A Field Trip in Ireland to Remember
Inishbofin is an island that sits seven miles from the mainland out in the Atlantic Ocean. It’s quite an isolated place. Families who live there have been there for centuries and its ecosystem, different from that of the mainland, has made the island a site of interest for many ecologists. While living in such isolation for extended periods of time may not be ideal for a person’s psychological health, experiencing it, in brief, was great for clearing my mind.
As we neared the island on the ferry, I could sense the isolation right away. Houses were humbly nestled into the side of long, grassy slopes and an array of stone walls was spread to demarcate the near-empty pastures where the sheep and cattle grazed. And as the ferry started to pull into the harbor, we could see the ruins of a fort which only the grazing sheep continued to inhabit. It all looked pretty bleak under the gray, cloud-filled sky. Once we landed, we had lunch with hot coffee and tea to warm our bodies that were left shivering from the cold, Atlantic wind.
After having eaten lunch, we started our walk around the island. With the harbor located on the south side, we headed west to walk along the southern edge of the island. We passed by the town, walking the paved road that was barely big enough for two cars to pass by each other. The silence in the town was heavy. Closed doors and closed curtains and hardly a human in sight; only the lone bicycle rider who greeted our tour guide as we passed by. Someone next to me commented on how hard it must be to live there, how lonely it must get. We continued walking until we got to the green road, which was in the pasture area where the sheep and the cattle grazed. Some of us were joking and laughing about the cute, bleating sheep but it was hard to ignore the fact that we were the only source of sound on this part of the island. While it made others talk all the more, it drew me quiet so that I was only a pair of eyes drawing in everything around me.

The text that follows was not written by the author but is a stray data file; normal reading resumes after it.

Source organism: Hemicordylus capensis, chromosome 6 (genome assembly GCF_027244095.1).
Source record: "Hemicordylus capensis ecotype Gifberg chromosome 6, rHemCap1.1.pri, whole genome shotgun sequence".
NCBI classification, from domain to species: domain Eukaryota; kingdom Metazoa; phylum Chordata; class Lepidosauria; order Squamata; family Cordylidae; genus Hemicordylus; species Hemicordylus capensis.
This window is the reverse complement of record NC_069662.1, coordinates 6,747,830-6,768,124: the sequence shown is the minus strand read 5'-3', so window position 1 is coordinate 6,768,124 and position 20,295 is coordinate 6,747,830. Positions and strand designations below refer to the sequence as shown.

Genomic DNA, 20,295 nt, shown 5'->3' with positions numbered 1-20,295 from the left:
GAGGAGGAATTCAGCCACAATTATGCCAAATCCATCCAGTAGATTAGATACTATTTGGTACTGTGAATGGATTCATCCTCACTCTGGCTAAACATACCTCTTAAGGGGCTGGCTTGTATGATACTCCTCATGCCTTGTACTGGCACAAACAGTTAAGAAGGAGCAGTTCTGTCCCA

We walked until we reached the western side of the island, where the tour guide casually stopped us among the deserted pastures to talk about what was left of a fort that used to stand on the point. But, even now, I can’t remember what he said. I was too distracted by the way the ground this fort had once stood on sloped upward to create this massive dune right on the edge of the cliffs. I couldn’t even see the top of it from where I stood down below. But I knew there was something waiting on the other side, something important to see. I had to climb up there to know. Once he was done and let us go, I raced up to the top to see what was to be found.
And what I found was gorgeous; the wind, the water, everything. Life was different up there with the stronger breezes and the waves crashing down on the rocks below. Up there, it felt like the rest of my life, with all of its usual worries and desires, was stripped away so that all I was left with was the wind and the grass and the waves. It was a major relief, getting away from my normal life for that brief moment. I knew I could never live there because normal life would just settle back in again as everything became routine. But it was the brevity, the distance I had from what others would’ve considered normalcy that gave the place and its inherent isolation that magical quality.
We were on top of the dune for only a few minutes before we had to move on. There was more of the island to see and we had to catch the ferry at five. The rest of it was a dream. I find myself looking back on that memory and reliving it over and over again in my mind. I think it’s become my place of zen; the place I go to whenever I need to get away without going anywhere. I would like to go back there someday to freshen up that image. But as of right now, this one memory is plenty enough.